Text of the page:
Environmentalists, Transpo Reformers Brace for Scaled-Back Energy Bill
With those seven words last Thursday, Senate Majority Leader Harry Reid dashed hopes for a comprehensive climate bill. Prospects also dimmed for a transportation component in the final energy legislation that emerges from the Senate. Reid is expected to announce that plan later today.
Instead, Reid indicated that his bill will likely contain language dealing only with the Gulf oil spill and some energy efficiency provisions.
"The package that Reid announced [Thursday] doesn’t address climate change at all,” said Colin Peppard, deputy director of federal transportation policy at the Natural Resources Defense Council. "What we were hearing from staff on the Senate side is that basically up until pretty close to Reid’s announcement, there was still consideration for pieces of the Merkley bill."
Reid’s announcement “took the entire environmental community off-guard,” said Stephanie Potts, a policy analyst with Smart Growth America.
While the Deepwater Horizon catastrophe became an emblem of the need to wean the nation off oil, it did not stiffen many spines in Congress. In fact, said Potts, the Gulf spill may have worked against a broader climate bill by narrowing the avenues for compromise and horsetrading. Without expanded offshore drilling as a bargaining chit, there were few lures to win the votes of some recalcitrant Senators, especially those from coastal states.
In the end, the globs of brown in the Gulf of Mexico didn't overcome the absence of will to raise revenues. "The biggest obstacle is lack of funding," said one source close to the legislation, who said some transportation component may still surface in the final bill. "[Reid's bill] has not been released. There are opportunities to effect influence on that legislation, that bill, via amendments."
The source said that as a standalone measure, however, the Merkley bill is a “very difficult prospect.”
Some advocates also described the climate bill as a casualty of the Obama administration's decision to focus first on health care legislation and then the recently-passed financial reform bill. “I think it’s been a timing issue in large part," said Matt Mayrl, policy director for the California-based Apollo Alliance, which works toward “a green energy revolution.” “In terms of oxygen the Senate has to operate, the time is not there.”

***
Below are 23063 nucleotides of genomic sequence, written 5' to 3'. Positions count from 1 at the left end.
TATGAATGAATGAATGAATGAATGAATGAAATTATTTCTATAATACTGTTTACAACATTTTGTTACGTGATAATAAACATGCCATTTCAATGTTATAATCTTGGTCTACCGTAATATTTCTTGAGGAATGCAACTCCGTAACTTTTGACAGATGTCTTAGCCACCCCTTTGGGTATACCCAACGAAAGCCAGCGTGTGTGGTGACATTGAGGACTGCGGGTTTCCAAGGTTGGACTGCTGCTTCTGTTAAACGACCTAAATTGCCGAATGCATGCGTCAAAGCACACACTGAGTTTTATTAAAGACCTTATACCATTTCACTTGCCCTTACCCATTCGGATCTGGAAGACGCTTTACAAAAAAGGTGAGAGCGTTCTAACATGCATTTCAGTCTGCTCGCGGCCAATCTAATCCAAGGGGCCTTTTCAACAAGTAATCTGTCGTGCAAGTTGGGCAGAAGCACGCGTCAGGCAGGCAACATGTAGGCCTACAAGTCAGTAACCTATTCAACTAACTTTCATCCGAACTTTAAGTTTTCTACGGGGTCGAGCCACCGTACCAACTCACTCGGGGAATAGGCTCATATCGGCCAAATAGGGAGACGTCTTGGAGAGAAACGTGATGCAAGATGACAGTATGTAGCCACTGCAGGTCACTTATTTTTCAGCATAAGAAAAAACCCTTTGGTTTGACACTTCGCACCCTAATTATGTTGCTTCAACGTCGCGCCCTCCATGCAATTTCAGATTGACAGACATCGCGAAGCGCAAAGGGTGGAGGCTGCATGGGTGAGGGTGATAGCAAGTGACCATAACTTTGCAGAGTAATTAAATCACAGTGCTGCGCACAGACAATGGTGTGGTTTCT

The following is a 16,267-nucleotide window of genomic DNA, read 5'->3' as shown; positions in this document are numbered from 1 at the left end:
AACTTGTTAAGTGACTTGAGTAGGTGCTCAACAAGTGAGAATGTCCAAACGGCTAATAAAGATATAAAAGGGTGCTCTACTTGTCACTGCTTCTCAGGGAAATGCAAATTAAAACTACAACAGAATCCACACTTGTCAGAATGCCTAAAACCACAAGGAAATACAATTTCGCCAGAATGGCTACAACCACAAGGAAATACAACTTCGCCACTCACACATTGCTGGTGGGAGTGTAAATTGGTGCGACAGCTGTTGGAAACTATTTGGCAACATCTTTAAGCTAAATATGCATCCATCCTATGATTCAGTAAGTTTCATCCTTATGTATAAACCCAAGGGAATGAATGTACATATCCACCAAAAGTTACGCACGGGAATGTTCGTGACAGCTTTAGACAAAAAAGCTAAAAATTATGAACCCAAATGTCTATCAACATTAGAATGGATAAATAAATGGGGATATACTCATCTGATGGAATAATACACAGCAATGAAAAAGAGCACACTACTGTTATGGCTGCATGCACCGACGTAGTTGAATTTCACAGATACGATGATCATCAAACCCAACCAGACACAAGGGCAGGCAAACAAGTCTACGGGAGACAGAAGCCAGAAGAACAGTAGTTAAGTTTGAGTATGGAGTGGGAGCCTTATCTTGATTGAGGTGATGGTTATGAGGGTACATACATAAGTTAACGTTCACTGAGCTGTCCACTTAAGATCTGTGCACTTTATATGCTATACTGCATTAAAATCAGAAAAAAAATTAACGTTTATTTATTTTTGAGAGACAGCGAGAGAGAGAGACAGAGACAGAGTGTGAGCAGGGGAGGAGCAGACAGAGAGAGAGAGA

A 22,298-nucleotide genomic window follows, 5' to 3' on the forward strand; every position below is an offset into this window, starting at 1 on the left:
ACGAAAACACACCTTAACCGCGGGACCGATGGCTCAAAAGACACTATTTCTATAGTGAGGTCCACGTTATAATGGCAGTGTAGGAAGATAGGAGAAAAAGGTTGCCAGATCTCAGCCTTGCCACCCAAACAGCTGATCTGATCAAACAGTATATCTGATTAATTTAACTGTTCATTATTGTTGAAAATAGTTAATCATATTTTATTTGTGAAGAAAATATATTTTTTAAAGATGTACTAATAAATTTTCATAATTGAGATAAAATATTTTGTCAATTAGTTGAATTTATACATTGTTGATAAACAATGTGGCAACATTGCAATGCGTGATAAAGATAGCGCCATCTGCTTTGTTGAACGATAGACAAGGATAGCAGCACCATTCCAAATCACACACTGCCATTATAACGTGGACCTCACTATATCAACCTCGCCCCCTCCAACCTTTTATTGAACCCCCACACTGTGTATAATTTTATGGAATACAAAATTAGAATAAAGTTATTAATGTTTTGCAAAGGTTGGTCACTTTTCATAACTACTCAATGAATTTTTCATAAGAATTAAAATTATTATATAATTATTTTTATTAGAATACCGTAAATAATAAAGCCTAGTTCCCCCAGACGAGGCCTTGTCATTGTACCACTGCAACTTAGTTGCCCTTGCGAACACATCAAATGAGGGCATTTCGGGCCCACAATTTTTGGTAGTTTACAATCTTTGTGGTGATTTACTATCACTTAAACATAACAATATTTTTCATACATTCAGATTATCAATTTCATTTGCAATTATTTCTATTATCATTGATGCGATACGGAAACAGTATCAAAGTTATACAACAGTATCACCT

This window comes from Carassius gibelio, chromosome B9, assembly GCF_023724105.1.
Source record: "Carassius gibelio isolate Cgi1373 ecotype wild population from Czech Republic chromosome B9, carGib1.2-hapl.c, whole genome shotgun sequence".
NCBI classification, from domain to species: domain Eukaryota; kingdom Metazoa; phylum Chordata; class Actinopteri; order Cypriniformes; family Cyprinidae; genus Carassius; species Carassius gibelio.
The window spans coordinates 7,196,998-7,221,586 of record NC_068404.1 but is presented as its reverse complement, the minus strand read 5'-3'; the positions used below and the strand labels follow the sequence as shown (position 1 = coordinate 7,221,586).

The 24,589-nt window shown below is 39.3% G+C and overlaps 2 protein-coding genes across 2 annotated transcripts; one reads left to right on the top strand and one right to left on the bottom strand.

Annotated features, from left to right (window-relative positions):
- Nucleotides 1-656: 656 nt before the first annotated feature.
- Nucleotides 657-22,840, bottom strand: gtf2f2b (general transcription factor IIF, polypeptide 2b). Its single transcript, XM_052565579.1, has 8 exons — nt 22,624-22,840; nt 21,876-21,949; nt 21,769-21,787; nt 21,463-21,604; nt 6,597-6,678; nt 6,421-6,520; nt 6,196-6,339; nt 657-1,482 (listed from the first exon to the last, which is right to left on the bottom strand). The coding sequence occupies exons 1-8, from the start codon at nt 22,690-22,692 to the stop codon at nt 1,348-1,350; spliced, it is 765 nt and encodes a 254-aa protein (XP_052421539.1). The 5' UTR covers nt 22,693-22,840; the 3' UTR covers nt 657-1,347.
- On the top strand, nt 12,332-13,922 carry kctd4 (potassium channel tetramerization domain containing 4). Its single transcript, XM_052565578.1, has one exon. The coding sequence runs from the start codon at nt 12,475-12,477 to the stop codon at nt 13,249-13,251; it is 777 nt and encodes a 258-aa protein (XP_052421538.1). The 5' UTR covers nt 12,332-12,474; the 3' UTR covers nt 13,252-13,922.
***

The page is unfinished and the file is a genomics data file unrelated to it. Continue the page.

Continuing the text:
There are still opportunities to reform U.S. transportation policy this year. Potts pointed to a lame duck period in late fall and early winter as the next best opportunity to push through another version of Carper or Merkley’s bills. She also said it is important to continue to explain the benefits of transportation reform.
“We’re trying to work with Congress to educate them on how smart growth works around communities,” Potts said. “It’s not all transit... it really works in communities of all sizes.”
And components of the Merkley bill will re-surface in the fight to encourage alternative energy use and more transit options. “We think that the Merkley bill is great place to start,” Peppard said. "We are working with the House and Senate this year into next year and we are making a big push to build support for those initiatives."
For now, all eyes are on the bill that Reid will introduce later today. Despite the seeming finality of last week’s announcement, there is still a chance some components of the Merkley bill will be included. One source close to the legislation said simply, “All hope is not lost.”